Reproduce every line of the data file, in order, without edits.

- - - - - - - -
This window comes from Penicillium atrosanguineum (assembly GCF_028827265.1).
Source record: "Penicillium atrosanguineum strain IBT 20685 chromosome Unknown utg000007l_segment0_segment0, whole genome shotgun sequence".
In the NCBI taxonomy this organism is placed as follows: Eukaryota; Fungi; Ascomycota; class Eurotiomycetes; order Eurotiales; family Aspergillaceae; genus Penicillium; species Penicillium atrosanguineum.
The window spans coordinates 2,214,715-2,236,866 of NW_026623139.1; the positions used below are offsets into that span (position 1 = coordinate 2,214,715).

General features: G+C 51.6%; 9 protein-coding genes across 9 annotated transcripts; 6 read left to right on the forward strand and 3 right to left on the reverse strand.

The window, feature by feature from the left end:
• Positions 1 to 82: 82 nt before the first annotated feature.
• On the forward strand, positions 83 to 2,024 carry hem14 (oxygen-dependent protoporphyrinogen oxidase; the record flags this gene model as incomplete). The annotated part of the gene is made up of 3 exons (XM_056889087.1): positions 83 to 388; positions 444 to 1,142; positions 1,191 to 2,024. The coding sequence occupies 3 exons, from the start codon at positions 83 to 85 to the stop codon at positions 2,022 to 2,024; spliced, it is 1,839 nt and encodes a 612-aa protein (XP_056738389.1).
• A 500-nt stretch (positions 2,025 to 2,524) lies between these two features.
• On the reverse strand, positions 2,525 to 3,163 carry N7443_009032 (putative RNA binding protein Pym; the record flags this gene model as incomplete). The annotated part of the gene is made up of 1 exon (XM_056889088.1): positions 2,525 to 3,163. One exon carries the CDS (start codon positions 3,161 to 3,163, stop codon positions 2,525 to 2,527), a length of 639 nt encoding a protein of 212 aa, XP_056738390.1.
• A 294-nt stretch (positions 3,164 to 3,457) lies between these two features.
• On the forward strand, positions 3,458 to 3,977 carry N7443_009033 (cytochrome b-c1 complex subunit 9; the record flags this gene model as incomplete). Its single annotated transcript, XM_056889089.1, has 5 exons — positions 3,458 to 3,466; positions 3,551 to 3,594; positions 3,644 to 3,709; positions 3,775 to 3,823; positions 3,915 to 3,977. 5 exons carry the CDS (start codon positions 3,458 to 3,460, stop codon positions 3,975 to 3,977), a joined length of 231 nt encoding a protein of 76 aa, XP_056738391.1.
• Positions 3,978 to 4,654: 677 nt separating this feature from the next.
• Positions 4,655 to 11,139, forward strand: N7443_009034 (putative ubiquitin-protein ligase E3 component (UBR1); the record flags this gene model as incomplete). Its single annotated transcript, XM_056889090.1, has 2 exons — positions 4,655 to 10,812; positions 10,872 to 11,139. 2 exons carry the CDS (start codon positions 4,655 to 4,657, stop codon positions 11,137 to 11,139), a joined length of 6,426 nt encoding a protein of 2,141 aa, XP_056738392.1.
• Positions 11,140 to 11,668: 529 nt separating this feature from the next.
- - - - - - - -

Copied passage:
This window comes from Penicillium atrosanguineum (assembly GCF_028827265.1).
Source record: "Penicillium atrosanguineum strain IBT 20685 chromosome Unknown utg000007l_segment0_segment0, whole genome shotgun sequence".
In the NCBI taxonomy this organism is placed as follows: Eukaryota; Fungi; Ascomycota; class Eurotiomycetes; order Eurotiales; family Aspergillaceae; genus Penicillium; species Penicillium atrosanguineum.
The window spans coordinates 2,214,715-2,236,866 of NW_026623139.1; the positions used below are offsets into that span (position 1 = coordinate 2,214,715).

General features: G+C 51.6%; 9 protein-coding genes across 9 annotated transcripts; 6 read left to right on the forward strand and 3 right to left on the reverse strand.

The window, feature by feature from the left end:
• Positions 1 to 82: 82 nt before the first annotated feature.
• On the forward strand, positions 83 to 2,024 carry hem14 (oxygen-dependent protoporphyrinogen oxidase; the record flags this gene model as incomplete). The annotated part of the gene is made up of 3 exons (XM_056889087.1): positions 83 to 388; positions 444 to 1,142; positions 1,191 to 2,024. The coding sequence occupies 3 exons, from the start codon at positions 83 to 85 to the stop codon at positions 2,022 to 2,024; spliced, it is 1,839 nt and encodes a 612-aa protein (XP_056738389.1).
• A 500-nt stretch (positions 2,025 to 2,524) lies between these two features.
• On the reverse strand, positions 2,525 to 3,163 carry N7443_009032 (putative RNA binding protein Pym; the record flags this gene model as incomplete). The annotated part of the gene is made up of 1 exon (XM_056889088.1): positions 2,525 to 3,163. One exon carries the CDS (start codon positions 3,161 to 3,163, stop codon positions 2,525 to 2,527), a length of 639 nt encoding a protein of 212 aa, XP_056738390.1.
• A 294-nt stretch (positions 3,164 to 3,457) lies between these two features.
• On the forward strand, positions 3,458 to 3,977 carry N7443_009033 (cytochrome b-c1 complex subunit 9; the record flags this gene model as incomplete). Its single annotated transcript, XM_056889089.1, has 5 exons — positions 3,458 to 3,466; positions 3,551 to 3,594; positions 3,644 to 3,709; positions 3,775 to 3,823; positions 3,915 to 3,977. 5 exons carry the CDS (start codon positions 3,458 to 3,460, stop codon positions 3,975 to 3,977), a joined length of 231 nt encoding a protein of 76 aa, XP_056738391.1.
• Positions 3,978 to 4,654: 677 nt separating this feature from the next.
• Positions 4,655 to 11,139, forward strand: N7443_009034 (putative ubiquitin-protein ligase E3 component (UBR1); the record flags this gene model as incomplete). Its single annotated transcript, XM_056889090.1, has 2 exons — positions 4,655 to 10,812; positions 10,872 to 11,139. 2 exons carry the CDS (start codon positions 4,655 to 4,657, stop codon positions 11,137 to 11,139), a joined length of 6,426 nt encoding a protein of 2,141 aa, XP_056738392.1.
• Positions 11,140 to 11,668: 529 nt separating this feature from the next.